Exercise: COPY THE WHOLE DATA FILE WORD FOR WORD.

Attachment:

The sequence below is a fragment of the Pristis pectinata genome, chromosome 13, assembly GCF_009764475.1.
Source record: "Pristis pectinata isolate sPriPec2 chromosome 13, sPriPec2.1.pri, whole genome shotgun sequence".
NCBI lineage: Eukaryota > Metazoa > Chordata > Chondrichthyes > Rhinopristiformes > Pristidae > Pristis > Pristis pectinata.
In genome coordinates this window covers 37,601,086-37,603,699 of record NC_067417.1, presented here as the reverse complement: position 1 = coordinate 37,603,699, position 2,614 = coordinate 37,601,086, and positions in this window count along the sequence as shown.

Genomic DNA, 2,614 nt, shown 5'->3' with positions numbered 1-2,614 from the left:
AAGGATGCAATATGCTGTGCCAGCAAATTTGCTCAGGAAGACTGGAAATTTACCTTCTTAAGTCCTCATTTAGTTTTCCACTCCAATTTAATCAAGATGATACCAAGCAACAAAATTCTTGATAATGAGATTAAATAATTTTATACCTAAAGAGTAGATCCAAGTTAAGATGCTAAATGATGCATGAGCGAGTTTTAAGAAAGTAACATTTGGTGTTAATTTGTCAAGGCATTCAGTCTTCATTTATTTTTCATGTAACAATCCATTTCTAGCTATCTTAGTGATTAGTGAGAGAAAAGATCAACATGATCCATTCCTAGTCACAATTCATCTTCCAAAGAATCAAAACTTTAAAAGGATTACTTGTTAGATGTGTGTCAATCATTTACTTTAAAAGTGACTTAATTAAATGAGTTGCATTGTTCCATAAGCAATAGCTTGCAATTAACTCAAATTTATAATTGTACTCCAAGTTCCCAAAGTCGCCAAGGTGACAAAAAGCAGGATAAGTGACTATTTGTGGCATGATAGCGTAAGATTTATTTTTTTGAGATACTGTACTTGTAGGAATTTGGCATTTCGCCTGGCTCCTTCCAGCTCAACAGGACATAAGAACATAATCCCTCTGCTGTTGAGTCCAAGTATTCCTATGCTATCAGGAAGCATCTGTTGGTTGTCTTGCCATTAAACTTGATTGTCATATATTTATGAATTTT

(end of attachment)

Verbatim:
The sequence below is a fragment of the Pristis pectinata genome, chromosome 13, assembly GCF_009764475.1.
Source record: "Pristis pectinata isolate sPriPec2 chromosome 13, sPriPec2.1.pri, whole genome shotgun sequence".
NCBI lineage: Eukaryota > Metazoa > Chordata > Chondrichthyes > Rhinopristiformes > Pristidae > Pristis > Pristis pectinata.
In genome coordinates this window covers 37,601,086-37,603,699 of record NC_067417.1, presented here as the reverse complement: position 1 = coordinate 37,603,699, position 2,614 = coordinate 37,601,086, and positions in this window count along the sequence as shown.

Genomic DNA, 2,614 nt, shown 5'->3' with positions numbered 1-2,614 from the left:
AAGGATGCAATATGCTGTGCCAGCAAATTTGCTCAGGAAGACTGGAAATTTACCTTCTTAAGTCCTCATTTAGTTTTCCACTCCAATTTAATCAAGATGATACCAAGCAACAAAATTCTTGATAATGAGATTAAATAATTTTATACCTAAAGAGTAGATCCAAGTTAAGATGCTAAATGATGCATGAGCGAGTTTTAAGAAAGTAACATTTGGTGTTAATTTGTCAAGGCATTCAGTCTTCATTTATTTTTCATGTAACAATCCATTTCTAGCTATCTTAGTGATTAGTGAGAGAAAAGATCAACATGATCCATTCCTAGTCACAATTCATCTTCCAAAGAATCAAAACTTTAAAAGGATTACTTGTTAGATGTGTGTCAATCATTTACTTTAAAAGTGACTTAATTAAATGAGTTGCATTGTTCCATAAGCAATAGCTTGCAATTAACTCAAATTTATAATTGTACTCCAAGTTCCCAAAGTCGCCAAGGTGACAAAAAGCAGGATAAGTGACTATTTGTGGCATGATAGCGTAAGATTTATTTTTTTGAGATACTGTACTTGTAGGAATTTGGCATTTCGCCTGGCTCCTTCCAGCTCAACAGGACATAAGAACATAATCCCTCTGCTGTTGAGTCCAAGTATTCCTATGCTATCAGGAAGCATCTGTTGGTTGTCTTGCCATTAAACTTGATTGTCATATATTTATGAATTTT